Manuscripts/Mixed Material Letter from Aaron Copland to his parents, June 18, 1921.
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30 Rue de Vaugirard
June 18 (Saturday) 
Dear Ma & Pa,
I have just finished my dejuner (dinner), and have come up to my room to write you this letter. I suppose by this time you must have received my cablegram and therefore know that everything went smoothly. The last night on the boat was very beautiful. We arrived at Havre at about 9 A.M. and took the train for 12 francs (about $1.00) and in giving me my change the man tried to cheat me, but I caught him, by gosh! Ever since then I count my money over skeenteen times. On my arrival in Paris I took a taxi to a hotel recommended to me by my friend the painter, but as they had no rooms vacant. I took another taxi to the hotel I am now at, where Aaron Schaffer stayed. It is a nice place, comfortable bed, big window, but no running water. And yet they have electric lights in my room! For lodging without meals they charge 8 francs ($.70) a day! Its cheap enough and quite good. After washing up, on the day I arrived, I took a bus to the center of the town. Then I began walking to see what I could see. Well, I walked and walked and walked. I noticed that the main avenues are very pretty, with trees and wide sidewalks, but the side streets are very narrow compared to ours. All the main streets are a little like Hester Street because of the great number of taxis which run around the city like cockroaches. The taxis are very cheap. You can get anywhere in the city for 50¢ including the tip to the driver, which is of the highest importance. I finally landed at a Swedish Ballet performance, which I enjoyed immensely. Of course, I had to eat supper, and I went to a restaurant. They all have tables on the street, and when the waiter brought me the menu, I couldn't understand a blessed thing except omelette (which happens to be spelt the same as in English) and so I had to order that, altho I had omelette on the boat for breakfast and omelette on the train for dinner! Don't forget for one moment that I was talking French all the time as I found no one who could speak English. Before going to the ballet I had found out from a cop how to get home by carline, but after the ballet, I found he had told me the wrong directions. I then proceeded to get lost and ended up by being forced to take a taxi home! Thus ended my first day in Paris. I was quite alone as I had always been with the painter on the boat and not with the pupils of the school. The painter, by the way, is not coming to Paris until to-morrow and he has promised to call me up then. He has been very good to me and is exactly the sort of person I wanted to meet.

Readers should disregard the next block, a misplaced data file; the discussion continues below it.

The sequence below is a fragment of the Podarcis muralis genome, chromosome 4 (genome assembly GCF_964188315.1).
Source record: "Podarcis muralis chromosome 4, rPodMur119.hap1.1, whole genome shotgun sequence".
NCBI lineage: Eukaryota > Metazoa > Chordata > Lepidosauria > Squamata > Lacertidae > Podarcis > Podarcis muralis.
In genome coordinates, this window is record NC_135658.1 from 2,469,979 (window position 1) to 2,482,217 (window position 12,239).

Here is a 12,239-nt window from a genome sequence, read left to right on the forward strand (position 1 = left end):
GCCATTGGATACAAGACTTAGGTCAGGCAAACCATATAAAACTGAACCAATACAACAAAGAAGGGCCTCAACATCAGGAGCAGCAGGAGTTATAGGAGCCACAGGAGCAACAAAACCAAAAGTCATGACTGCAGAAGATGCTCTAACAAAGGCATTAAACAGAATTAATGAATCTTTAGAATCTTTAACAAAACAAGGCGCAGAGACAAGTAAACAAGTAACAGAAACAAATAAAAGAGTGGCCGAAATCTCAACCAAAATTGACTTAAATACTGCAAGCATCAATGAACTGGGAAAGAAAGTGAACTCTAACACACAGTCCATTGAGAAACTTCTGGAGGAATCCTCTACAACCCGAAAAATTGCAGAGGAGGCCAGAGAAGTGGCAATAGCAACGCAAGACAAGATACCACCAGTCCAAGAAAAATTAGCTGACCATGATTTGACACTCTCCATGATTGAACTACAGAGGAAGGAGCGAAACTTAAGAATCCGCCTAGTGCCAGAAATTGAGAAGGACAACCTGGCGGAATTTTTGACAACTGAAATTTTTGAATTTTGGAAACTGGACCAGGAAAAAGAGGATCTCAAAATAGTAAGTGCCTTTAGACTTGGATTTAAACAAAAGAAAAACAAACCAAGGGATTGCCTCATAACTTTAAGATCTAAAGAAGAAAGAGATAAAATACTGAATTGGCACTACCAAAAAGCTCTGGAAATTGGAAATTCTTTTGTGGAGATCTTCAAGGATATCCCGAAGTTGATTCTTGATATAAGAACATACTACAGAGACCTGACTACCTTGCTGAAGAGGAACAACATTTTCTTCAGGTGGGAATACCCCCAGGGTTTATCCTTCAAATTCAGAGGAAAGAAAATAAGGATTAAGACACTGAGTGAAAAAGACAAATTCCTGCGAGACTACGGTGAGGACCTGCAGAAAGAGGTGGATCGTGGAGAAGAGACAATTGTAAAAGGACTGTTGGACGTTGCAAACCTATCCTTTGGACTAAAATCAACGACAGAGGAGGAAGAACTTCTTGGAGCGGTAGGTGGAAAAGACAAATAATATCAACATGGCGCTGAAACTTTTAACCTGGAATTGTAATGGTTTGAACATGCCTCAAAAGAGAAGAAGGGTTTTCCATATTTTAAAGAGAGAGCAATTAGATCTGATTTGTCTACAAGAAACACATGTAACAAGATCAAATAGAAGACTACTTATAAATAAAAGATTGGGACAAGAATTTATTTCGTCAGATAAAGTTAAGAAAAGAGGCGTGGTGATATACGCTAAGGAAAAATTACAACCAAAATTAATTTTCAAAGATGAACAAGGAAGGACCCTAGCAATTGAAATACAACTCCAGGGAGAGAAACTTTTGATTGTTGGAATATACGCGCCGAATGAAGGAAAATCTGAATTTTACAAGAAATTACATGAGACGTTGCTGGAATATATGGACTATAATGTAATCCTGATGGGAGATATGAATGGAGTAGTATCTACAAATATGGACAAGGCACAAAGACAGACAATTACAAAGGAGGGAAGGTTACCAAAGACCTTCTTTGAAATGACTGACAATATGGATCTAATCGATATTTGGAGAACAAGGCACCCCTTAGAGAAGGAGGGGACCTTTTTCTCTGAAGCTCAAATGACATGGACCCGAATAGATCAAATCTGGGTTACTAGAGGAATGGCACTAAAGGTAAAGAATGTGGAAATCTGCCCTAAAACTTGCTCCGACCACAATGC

On my second day (Friday) I started out by going first to the bank where I got my check book without the slightest trouble, they did not even bother taking my signature. From there I went to the American Women's Club, where you can secure information about Paris[,] and played on their piano a while. I also found that Mrs Tuttle was in Paris and had invited all the pupils to tea in the afternoon. I came back in the afternoon and met her and all the pupils again. Mrs Tuttle was particularly nice to me it seemed. We are all going to Fontainebleau one week from to-day (June 25th), so that by the time you get this letter I shall be there. I have been obliged to leave my trunk at the station until I go to Fontainebleau. At night I attended an opera performance and got in for 4 fr. 50 centimes (about 40¢). Another pupil of the school was with me, and we stopped in for an ice cream soda (they charge 30¢ for one). By the time we decided to go it was 12:30 and I found that all trains, cars and buses stop at twelve! There was nothing left to do but take a taxi! Well, I'll know better next time. Today I shall look around for more sights.
I am beginning to itch for mail from you already so don't fail to write if you have not done so already. I am feeling fine. Love to all.
Have you sold the piano? How is Sally Joyce?